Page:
The more I think about the movies I loved from 2015, the more I find myself at a loss for words…or, at least, I admit that I am not in a mental state where I can write a whole bunch. Plus, I have gone to the movies a lot more than I did the last time despite responsibilities, so I find that the more I write the more this thing might drag on despite my enthusiasm.
So, here is one bite-sized morsel about Creed. With slight spoilers. But I’m pretty sure everyone has seen this movie already, so…semi-fair warning? Whatever, we’re giving this a go.
What makes this movie work is how much it leans into its pedigree, to the point where it reveals the cracks within, giving some new perspectives that manage to make the proceedings fresh. Yes, I’ve pissed and moaned before about movies that lean so hard on past material that the moviemakers forget that anyone in this day and age can catch the originals on the internet or at their local library. But writer Aaron Covington and co-writer/director Ryan Coogler, working with the deft cinematography of Marsye Alberti and the editing of Claudia Castello/Michael P. Shawver, give an intimate and brutal look on desire, dreams and legacy to a story that is pretty much a near beat-for-beat retelling of, “Rocky” for the young (and old).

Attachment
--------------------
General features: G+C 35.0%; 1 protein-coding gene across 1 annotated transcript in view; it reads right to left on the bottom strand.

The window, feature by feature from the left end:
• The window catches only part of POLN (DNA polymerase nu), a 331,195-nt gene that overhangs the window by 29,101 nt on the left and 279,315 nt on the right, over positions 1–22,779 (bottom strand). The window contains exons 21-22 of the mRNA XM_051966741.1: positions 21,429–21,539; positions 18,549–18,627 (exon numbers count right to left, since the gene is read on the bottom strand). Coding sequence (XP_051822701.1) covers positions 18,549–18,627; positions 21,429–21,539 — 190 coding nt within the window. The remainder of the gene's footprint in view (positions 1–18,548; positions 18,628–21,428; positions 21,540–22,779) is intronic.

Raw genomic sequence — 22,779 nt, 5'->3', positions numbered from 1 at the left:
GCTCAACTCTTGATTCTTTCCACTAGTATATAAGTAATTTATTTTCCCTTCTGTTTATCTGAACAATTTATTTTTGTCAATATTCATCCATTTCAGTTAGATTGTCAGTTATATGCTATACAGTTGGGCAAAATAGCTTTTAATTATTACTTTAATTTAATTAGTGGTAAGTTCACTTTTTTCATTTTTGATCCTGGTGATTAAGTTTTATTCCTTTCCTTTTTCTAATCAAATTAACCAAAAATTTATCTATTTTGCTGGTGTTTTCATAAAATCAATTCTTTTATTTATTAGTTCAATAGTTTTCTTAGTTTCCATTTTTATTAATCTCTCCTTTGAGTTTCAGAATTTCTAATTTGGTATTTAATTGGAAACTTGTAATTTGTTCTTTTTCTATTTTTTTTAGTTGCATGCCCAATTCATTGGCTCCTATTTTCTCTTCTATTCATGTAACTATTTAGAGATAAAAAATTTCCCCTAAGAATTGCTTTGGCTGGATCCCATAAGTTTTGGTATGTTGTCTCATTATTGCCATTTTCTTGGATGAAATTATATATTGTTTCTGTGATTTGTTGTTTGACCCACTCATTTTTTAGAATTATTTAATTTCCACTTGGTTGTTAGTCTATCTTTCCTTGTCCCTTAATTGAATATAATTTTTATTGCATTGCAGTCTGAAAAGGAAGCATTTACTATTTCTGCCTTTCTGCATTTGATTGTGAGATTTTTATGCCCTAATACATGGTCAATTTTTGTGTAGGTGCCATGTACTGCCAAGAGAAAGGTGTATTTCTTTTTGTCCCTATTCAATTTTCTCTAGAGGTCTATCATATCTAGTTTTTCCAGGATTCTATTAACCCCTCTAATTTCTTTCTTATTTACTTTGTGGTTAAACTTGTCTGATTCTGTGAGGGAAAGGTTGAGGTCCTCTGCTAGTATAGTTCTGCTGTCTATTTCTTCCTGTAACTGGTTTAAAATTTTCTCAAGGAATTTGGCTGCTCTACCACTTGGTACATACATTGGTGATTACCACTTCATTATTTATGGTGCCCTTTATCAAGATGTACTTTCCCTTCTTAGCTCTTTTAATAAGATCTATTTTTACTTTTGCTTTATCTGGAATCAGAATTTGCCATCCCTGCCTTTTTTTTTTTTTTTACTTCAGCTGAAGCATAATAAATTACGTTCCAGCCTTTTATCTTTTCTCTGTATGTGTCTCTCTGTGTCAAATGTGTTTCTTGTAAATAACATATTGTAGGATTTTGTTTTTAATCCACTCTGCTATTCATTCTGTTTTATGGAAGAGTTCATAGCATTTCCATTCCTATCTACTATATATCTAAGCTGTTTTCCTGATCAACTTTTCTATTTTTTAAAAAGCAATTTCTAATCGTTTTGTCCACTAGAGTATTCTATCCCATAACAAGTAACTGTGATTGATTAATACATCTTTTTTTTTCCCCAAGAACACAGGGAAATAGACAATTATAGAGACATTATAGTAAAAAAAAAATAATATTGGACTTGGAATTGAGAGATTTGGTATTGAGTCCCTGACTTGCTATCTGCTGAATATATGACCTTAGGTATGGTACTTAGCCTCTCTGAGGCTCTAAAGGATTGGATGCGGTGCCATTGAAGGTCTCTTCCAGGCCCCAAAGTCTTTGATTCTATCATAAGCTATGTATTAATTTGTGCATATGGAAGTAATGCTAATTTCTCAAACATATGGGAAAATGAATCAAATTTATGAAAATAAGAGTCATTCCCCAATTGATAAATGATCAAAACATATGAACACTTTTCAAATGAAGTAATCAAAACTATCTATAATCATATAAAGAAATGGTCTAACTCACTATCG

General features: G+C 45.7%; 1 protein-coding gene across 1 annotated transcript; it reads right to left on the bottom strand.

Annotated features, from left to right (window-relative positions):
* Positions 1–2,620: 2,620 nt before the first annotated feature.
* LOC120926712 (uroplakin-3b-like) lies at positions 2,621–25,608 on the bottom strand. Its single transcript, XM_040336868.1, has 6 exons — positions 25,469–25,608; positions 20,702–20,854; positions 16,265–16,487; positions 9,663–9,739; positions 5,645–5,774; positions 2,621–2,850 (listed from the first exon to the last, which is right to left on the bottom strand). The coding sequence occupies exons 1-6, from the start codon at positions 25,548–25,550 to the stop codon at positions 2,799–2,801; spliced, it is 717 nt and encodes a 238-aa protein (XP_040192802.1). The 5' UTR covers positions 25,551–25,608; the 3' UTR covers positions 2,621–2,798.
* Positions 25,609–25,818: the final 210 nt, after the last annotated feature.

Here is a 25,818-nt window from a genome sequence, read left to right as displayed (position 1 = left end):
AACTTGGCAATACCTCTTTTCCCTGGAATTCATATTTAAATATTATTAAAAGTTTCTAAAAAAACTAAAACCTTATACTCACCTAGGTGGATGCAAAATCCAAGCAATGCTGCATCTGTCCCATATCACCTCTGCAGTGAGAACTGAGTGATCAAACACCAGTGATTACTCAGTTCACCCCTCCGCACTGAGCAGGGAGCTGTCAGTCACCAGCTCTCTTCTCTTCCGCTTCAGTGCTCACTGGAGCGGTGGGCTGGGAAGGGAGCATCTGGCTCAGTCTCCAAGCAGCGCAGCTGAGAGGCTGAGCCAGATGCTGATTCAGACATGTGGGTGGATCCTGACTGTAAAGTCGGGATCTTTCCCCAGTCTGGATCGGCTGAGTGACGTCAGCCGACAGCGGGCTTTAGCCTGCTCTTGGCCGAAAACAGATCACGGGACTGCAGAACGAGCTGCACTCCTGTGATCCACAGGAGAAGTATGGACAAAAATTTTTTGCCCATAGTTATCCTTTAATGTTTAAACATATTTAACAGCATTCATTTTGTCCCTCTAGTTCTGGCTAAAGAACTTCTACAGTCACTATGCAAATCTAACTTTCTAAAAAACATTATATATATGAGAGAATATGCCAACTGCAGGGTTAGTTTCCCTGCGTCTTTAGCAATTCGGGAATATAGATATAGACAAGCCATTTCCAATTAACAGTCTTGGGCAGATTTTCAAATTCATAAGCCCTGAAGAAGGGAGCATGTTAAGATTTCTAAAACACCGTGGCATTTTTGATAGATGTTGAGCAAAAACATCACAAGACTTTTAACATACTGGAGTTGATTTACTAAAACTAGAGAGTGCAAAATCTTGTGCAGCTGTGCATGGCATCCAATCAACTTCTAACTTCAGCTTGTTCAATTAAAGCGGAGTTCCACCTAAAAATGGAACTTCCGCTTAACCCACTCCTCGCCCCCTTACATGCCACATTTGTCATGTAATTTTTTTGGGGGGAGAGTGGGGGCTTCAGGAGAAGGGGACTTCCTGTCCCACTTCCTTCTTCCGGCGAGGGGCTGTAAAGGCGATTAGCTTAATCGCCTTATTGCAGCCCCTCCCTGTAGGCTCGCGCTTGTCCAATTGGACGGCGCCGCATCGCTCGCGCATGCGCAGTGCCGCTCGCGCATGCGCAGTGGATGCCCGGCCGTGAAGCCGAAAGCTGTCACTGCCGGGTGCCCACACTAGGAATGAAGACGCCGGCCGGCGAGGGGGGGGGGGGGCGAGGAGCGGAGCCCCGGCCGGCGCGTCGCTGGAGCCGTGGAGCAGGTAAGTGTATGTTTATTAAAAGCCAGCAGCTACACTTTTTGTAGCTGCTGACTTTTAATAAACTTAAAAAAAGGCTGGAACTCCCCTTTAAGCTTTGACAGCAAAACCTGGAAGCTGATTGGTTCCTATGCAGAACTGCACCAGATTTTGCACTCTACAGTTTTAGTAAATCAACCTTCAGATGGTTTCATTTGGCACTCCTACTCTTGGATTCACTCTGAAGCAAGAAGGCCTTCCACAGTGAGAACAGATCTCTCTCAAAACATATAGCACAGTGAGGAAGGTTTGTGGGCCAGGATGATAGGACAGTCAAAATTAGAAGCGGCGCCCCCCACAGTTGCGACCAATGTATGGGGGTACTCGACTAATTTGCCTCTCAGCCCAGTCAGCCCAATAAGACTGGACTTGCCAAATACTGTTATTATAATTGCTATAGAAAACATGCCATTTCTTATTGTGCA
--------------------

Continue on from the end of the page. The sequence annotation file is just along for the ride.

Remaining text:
The first thing that jumps out is that the titular character, while cocky and headstrong at points, is actually a little sensitive and introspective. There is one sequence of him boxing in Mexico that smash cuts to him working a normal desk job…preceeded by scenes of him in a jail, getting into a fight and then being talked to by prison staff and their would-be foster mother. There is an implication carried throughout the movie that what drives the man since he was young is a violent nature, and a lesser movie would have just left it at that, being little more than just a brochure for how hereditary traits are the name of the game in sports. Except the movie has other ideas.
Over the course of the movie, he keeps his relation to the legendary Apollo Creed a secret, even from a woman he loves (a musician played by Tessa Thompson in a way that manages to be compelling in their own right even if they become more of a plot device by the end), all in the name of being his own person while being inspired by that person (he fails to keep it secret for long, of course, being that this is set in modern times). He exemplifies the modern person: someone who is inspired/influenced by those before him who also wants to carve their own path, even within the field and mold of an arena that has left many people, including Rocky himself, broken. But he keeps at it, despite the warnings of their mother, witnessing another idol, Rocky himself, waste away as they march on to possible glory in a world that expects a lot, and yet nothing, from him because of their late father’s legacy.
Oh yeah, and this character drama comes with some intense fight scenes. Seriously, if you thought the Mayweather-Paquiao fight was a shitfest, just watch this movie and it will be enough to make you forget your disappointment. Not since, “Universal Soldier: Day of Reckoning” have fights felt so bone-crunchingly real and brutal, never shying away from the damage such a profession can do to a person. If there’s one take away from this movie (other than that Michael B. Jordan is the next big thing), it’s that my skinny ass has absolutely no business getting near this sport.
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